Son, about a minute after we arrive at the reception hall, and about every 3 minutes thereafter: “Can we leave now?”
Aunt saying goodbye: “Sorry we can’t stay – we have to go pick up a horse.”
Observations regarding my son’s meal of exactly two bites of chicken, and five slivers of raw carrot salvaged from my salad: “Oh, is he a picky eater?”
Reception hall worker to guest who asked if he could have two pieces of chicken, “No.”
Actually, it was a very nice wedding, with a beautiful bride and a fine time had by all. Newlyweds are off to Niagara Falls for a frolic in the mist.
A colleague and I were commiserating on the sorry state of our imprisonment, and I mentioned that I had started this blog as a way to distract myself and keep my mind from rotting. Being much more industrious than I, he decided to take Candide’s advice literally, and plant a garden.
I’ve always loved that line, “we must [or let us] cultivate our garden.” I think the version I read many moons ago actually said, “let us tend our garden,” at least that’s how I remember it. Regardless of all the academic puffery that has been written about this quote, for me, it means that we need to get our own lives in order before we can help others, and to a certain extent, mind our own business. I become extremely irritated when I hear people complaining and vilifying and just generally being mean and curmudgeonly about either a) something or someone they have absolutely no control over so why do they even spend the energy worrying about it, or b) something they do have control over, but would rather sit around complaining about it than taking any action to improve the situation, because oh god, that’s just way too much effort.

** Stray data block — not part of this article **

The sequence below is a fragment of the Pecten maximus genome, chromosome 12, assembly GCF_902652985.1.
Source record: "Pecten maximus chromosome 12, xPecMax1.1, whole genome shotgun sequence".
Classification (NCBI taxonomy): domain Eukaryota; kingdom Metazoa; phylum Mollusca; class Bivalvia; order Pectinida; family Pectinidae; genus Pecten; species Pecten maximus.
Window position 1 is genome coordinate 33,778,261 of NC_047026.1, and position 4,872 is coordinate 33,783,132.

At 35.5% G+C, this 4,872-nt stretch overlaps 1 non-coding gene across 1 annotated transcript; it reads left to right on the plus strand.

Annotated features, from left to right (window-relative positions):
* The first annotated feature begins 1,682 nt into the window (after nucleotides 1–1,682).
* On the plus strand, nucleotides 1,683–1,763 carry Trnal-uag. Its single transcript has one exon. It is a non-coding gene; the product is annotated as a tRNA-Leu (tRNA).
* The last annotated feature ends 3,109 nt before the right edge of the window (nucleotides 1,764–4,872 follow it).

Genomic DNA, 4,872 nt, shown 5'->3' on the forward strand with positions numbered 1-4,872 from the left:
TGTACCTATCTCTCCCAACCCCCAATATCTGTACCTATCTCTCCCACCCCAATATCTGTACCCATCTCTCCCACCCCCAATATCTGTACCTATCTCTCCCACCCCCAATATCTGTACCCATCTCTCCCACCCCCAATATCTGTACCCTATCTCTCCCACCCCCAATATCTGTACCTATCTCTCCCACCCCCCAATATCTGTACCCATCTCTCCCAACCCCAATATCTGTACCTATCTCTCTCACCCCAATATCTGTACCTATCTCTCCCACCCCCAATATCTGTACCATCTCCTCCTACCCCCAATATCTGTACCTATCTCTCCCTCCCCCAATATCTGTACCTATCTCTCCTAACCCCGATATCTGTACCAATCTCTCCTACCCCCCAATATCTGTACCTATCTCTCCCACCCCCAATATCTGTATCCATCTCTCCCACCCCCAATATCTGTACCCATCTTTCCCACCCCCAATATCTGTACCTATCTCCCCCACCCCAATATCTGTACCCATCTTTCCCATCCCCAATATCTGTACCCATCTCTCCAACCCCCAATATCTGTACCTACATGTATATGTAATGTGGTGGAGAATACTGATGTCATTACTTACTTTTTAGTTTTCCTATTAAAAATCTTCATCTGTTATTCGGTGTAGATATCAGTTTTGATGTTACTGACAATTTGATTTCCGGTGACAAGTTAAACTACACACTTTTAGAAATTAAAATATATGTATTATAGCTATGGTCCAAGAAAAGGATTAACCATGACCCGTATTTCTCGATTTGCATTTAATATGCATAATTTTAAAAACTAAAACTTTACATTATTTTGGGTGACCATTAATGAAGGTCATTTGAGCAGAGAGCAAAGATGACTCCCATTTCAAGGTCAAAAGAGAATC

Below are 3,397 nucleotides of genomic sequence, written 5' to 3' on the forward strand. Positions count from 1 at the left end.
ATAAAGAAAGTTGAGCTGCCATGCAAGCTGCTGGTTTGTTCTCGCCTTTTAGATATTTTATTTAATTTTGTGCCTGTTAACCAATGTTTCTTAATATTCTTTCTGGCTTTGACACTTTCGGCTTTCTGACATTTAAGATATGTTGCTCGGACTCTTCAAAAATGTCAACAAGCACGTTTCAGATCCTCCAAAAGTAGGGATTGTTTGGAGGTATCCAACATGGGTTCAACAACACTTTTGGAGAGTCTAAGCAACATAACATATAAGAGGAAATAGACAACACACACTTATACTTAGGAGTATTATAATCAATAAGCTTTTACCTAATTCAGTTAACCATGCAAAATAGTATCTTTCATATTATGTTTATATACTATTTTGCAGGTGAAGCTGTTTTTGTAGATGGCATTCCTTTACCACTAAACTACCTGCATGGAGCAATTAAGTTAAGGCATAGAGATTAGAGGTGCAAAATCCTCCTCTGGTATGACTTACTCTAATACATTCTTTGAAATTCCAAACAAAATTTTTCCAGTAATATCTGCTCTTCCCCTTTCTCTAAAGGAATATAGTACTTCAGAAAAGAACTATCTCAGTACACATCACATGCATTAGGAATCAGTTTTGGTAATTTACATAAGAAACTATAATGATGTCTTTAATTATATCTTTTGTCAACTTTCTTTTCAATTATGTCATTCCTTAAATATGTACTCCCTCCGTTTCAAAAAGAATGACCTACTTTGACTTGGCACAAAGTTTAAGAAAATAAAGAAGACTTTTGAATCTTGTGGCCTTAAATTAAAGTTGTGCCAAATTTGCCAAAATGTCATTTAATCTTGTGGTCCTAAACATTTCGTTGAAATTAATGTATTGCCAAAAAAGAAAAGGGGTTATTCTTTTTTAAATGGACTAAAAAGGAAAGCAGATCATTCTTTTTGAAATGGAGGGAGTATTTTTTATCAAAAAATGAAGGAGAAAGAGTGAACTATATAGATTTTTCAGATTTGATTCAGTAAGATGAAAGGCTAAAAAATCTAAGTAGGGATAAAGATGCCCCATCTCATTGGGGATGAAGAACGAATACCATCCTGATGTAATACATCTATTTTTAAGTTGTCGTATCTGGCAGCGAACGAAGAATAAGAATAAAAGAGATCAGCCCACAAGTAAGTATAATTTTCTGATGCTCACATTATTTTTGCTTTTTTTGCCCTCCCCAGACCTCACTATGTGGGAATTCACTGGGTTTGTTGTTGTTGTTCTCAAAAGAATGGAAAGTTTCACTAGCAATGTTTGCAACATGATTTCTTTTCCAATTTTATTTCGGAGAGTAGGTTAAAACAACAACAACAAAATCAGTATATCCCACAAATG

Another quote I’ve always liked, since we’re on the subject, is “let he who is without sin cast the first stone.” (That’s from the bible, believe it or not. I guess some information must have inadvertently lodged in my brain during all those torturous hours spent in Sunday School, Vacation Bible School, Sunday Night Youth Bible Study, Wednesday Night Family Bible Study and Church Camp). Anyway, when I went through my divorce, it became very clear to me that everyone had opinions about my life (not sure why I was so shocked by this), and I’m certain everyone else’s lives within a twenty-mile radius. And I kept thinking that they had no idea what went on in my life or anyone else within a twenty-mile radius, so who were they to judge? I suppose that’s part of the reason I get so honked off by self-righteousness; at the end of the day, who cares? It’s not your life, and you don’t get to vote on it.
Am I tending my own garden? Or am I more like the curmudgeon who complains and yet does nothing? Or am I being too judgy? I must admit that some people in my life rub me the wrong way, and I have a hard time remembering that they too, have their own lives, and I have no idea what goes on there.